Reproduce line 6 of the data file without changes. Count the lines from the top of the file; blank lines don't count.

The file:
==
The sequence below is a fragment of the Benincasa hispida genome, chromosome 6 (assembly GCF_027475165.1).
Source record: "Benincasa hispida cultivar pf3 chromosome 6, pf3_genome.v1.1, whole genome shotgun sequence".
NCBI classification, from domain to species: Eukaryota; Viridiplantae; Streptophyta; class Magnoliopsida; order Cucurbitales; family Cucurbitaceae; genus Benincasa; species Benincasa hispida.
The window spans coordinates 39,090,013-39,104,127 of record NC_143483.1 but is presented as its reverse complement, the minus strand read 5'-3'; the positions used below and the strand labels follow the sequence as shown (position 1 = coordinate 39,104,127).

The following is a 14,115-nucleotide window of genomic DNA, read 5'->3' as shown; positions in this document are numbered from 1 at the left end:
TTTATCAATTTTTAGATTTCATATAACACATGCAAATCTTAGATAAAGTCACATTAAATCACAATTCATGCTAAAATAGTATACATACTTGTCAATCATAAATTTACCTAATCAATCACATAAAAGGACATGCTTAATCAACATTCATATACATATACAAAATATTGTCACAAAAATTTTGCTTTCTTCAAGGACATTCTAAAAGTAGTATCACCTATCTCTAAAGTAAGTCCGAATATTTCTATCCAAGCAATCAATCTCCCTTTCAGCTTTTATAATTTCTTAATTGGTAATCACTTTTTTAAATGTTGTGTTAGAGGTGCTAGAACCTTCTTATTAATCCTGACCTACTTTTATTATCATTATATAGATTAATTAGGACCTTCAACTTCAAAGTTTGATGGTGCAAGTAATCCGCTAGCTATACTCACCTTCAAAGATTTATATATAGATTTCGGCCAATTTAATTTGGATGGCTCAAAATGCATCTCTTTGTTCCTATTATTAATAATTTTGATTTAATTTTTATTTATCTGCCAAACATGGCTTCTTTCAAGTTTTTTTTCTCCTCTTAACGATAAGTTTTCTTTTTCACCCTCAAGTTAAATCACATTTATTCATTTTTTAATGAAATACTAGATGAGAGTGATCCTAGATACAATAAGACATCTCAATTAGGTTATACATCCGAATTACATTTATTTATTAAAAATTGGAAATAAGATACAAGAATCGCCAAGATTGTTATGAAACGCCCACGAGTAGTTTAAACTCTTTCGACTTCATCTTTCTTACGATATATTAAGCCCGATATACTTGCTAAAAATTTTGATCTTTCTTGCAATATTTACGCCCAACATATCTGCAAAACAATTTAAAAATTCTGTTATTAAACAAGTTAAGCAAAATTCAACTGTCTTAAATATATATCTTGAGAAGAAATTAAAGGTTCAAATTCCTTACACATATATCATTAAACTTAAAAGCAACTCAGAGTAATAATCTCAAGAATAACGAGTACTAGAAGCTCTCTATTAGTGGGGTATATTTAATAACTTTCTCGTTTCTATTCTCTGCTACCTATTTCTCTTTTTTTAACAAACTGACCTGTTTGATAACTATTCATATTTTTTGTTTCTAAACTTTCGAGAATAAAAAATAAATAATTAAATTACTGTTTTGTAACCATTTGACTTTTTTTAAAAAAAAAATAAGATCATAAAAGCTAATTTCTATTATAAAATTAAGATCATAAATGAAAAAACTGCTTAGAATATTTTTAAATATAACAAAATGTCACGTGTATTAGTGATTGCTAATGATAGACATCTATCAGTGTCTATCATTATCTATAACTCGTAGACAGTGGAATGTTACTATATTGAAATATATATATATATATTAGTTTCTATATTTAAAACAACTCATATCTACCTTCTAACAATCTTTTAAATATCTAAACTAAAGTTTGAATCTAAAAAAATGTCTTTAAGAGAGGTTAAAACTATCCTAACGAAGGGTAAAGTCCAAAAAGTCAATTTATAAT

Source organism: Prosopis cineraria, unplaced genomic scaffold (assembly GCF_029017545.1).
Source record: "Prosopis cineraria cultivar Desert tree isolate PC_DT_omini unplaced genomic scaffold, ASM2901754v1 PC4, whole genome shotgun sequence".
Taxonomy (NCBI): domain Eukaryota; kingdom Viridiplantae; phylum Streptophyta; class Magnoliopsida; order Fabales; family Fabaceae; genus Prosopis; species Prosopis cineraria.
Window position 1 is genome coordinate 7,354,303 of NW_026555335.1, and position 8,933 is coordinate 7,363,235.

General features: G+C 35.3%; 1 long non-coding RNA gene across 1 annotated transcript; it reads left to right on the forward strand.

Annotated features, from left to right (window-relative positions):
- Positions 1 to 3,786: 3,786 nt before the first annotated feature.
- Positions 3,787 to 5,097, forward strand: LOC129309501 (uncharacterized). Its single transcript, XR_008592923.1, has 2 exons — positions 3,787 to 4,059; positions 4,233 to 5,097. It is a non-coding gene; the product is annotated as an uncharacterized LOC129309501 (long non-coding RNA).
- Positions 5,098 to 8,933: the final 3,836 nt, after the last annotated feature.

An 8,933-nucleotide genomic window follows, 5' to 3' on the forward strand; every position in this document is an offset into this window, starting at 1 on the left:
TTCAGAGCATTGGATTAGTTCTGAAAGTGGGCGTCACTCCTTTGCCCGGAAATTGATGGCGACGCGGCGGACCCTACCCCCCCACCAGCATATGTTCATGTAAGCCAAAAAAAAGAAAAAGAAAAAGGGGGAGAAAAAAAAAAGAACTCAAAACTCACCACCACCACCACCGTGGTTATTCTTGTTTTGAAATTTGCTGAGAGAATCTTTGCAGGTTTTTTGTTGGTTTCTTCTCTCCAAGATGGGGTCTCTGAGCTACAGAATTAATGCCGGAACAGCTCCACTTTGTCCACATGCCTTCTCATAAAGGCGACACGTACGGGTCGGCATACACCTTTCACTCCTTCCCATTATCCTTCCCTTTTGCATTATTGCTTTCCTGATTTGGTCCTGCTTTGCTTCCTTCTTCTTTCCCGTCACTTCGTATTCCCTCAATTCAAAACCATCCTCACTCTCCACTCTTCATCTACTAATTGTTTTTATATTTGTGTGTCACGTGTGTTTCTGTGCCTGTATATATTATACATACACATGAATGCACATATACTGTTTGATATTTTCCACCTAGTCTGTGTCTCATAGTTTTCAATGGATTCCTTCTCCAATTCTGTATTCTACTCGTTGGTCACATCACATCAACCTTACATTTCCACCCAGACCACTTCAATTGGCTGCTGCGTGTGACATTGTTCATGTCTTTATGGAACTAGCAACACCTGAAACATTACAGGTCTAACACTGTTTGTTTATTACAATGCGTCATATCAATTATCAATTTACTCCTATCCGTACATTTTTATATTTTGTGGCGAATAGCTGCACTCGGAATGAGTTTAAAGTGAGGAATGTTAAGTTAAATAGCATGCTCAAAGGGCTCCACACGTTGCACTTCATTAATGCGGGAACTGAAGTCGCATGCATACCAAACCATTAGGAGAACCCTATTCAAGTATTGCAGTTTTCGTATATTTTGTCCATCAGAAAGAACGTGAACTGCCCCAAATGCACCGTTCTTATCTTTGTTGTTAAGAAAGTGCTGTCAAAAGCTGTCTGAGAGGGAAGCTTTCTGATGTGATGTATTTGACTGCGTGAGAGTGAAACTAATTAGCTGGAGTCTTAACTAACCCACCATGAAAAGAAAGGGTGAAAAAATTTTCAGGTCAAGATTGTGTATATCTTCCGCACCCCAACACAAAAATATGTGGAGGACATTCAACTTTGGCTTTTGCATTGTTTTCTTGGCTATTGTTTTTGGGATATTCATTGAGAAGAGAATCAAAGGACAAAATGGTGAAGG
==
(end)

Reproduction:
TTTATCAATTTTTAGATTTCATATAACACATGCAAATCTTAGATAAAGTCACATTAAATCACAATTCATGCTAAAATAGTATACATACTTGTCAATCATAAATTTACCTAATCAATCACATAAAAGGACATGCTTAATCAACATTCATATACATATACAAAATATTGTCACAAAAATTTTGCTTTCTTCAAGGACATTCTAAAAGTAGTATCACCTATCTCTAAAGTAAGTCCGAATATTTCTATCCAAGCAATCAATCTCCCTTTCAGCTTTTATAATTTCTTAATTGGTAATCACTTTTTTAAATGTTGTGTTAGAGGTGCTAGAACCTTCTTATTAATCCTGACCTACTTTTATTATCATTATATAGATTAATTAGGACCTTCAACTTCAAAGTTTGATGGTGCAAGTAATCCGCTAGCTATACTCACCTTCAAAGATTTATATATAGATTTCGGCCAATTTAATTTGGATGGCTCAAAATGCATCTCTTTGTTCCTATTATTAATAATTTTGATTTAATTTTTATTTATCTGCCAAACATGGCTTCTTTCAAGTTTTTTTTCTCCTCTTAACGATAAGTTTTCTTTTTCACCCTCAAGTTAAATCACATTTATTCATTTTTTAATGAAATACTAGATGAGAGTGATCCTAGATACAATAAGACATCTCAATTAGGTTATACATCCGAATTACATTTATTTATTAAAAATTGGAAATAAGATACAAGAATCGCCAAGATTGTTATGAAACGCCCACGAGTAGTTTAAACTCTTTCGACTTCATCTTTCTTACGATATATTAAGCCCGATATACTTGCTAAAAATTTTGATCTTTCTTGCAATATTTACGCCCAACATATCTGCAAAACAATTTAAAAATTCTGTTATTAAACAAGTTAAGCAAAATTCAACTGTCTTAAATATATATCTTGAGAAGAAATTAAAGGTTCAAATTCCTTACACATATATCATTAAACTTAAAAGCAACTCAGAGTAATAATCTCAAGAATAACGAGTACTAGAAGCTCTCTATTAGTGGGGTATATTTAATAACTTTCTCGTTTCTATTCTCTGCTACCTATTTCTCTTTTTTTAACAAACTGACCTGTTTGATAACTATTCATATTTTTTGTTTCTAAACTTTCGAGAATAAAAAATAAATAATTAAATTACTGTTTTGTAACCATTTGACTTTTTTTAAAAAAAAAATAAGATCATAAAAGCTAATTTCTATTATAAAATTAAGATCATAAATGAAAAAACTGCTTAGAATATTTTTAAATATAACAAAATGTCACGTGTATTAGTGATTGCTAATGATAGACATCTATCAGTGTCTATCATTATCTATAACTCGTAGACAGTGGAATGTTACTATATTGAAATATATATATATATATTAGTTTCTATATTTAAAACAACTCATATCTACCTTCTAACAATCTTTTAAATATCTAAACTAAAGTTTGAATCTAAAAAAATGTCTTTAAGAGAGGTTAAAACTATCCTAACGAAGGGTAAAGTCCAAAAAGTCAATTTATAAT